Facial lesions negatively impact affect display

Research output: Contribution to journalArticlepeer-review

Abstract

Objective. To evaluate the impact of facial lesions on affect display in patients as compared with individuals without lesions. Study Design. Prospective randomized controlled experiment. Setting. Academic tertiary referral center. Subjects and Methods. Forty-five normal observers viewed photographs of normal faces in repose and faces with lesions in repose. Observers classified the affect display of the patients and the normals using a survey containing choices of primary emotions and personal attributes. Latent class analysis was used to find the unmeasured or "latent" classes. Latent class regression was used to determine the impact of lesion size and location on class membership. Finally, lesion classes and normal classes were checked for differences. Results. Latent class analysis identified 4 independent latent classes for faces with lesions. The normal data were best fit by 3 latent classes. As a group, faces with lesions were most likely to be classified as either negative-sad or negativeangry, accounting for a combined probability of 44%. This was in contrast to the normal group, where 62% were classified as positive and only 13.9% as negative. Size and location significantly affected negative class membership. There were significant differences in the lesion classes as compared with the normal classes. Conclusion. Faces with lesions were reported to display different affect in repose than normal faces in repose. The classification of the lesion faces was dependent on lesion size and location. These findings provide the first objective evidence of the affect display penalty caused by facial lesions.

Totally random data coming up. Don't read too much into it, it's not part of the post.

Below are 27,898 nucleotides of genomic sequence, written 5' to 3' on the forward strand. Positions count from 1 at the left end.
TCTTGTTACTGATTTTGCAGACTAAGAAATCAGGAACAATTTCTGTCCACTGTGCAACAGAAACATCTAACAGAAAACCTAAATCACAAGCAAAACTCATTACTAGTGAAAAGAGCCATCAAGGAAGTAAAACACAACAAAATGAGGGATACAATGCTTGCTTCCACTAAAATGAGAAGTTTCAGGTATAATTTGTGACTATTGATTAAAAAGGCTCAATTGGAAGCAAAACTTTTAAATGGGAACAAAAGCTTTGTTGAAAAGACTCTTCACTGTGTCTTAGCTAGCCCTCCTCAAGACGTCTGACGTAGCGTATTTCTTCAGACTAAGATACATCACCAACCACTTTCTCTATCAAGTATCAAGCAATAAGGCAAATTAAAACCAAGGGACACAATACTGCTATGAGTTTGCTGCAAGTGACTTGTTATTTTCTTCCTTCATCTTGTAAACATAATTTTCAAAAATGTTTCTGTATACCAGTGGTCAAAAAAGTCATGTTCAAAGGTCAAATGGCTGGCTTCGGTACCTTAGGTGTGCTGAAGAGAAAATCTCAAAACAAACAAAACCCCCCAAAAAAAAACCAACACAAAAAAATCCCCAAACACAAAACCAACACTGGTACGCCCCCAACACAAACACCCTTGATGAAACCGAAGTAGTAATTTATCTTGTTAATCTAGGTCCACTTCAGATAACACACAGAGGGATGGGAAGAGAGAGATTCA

Original languageEnglish (US)
Pages (from-to)377-383
Number of pages7
JournalOtolaryngology - Head and Neck Surgery (United States)
Volume149
Issue number3
DOIs
StatePublished - Sep 2013

Keywords

  • facial attention
  • facial deformity
  • facial perception

ASJC Scopus subject areas

  • Surgery
  • Otorhinolaryngology

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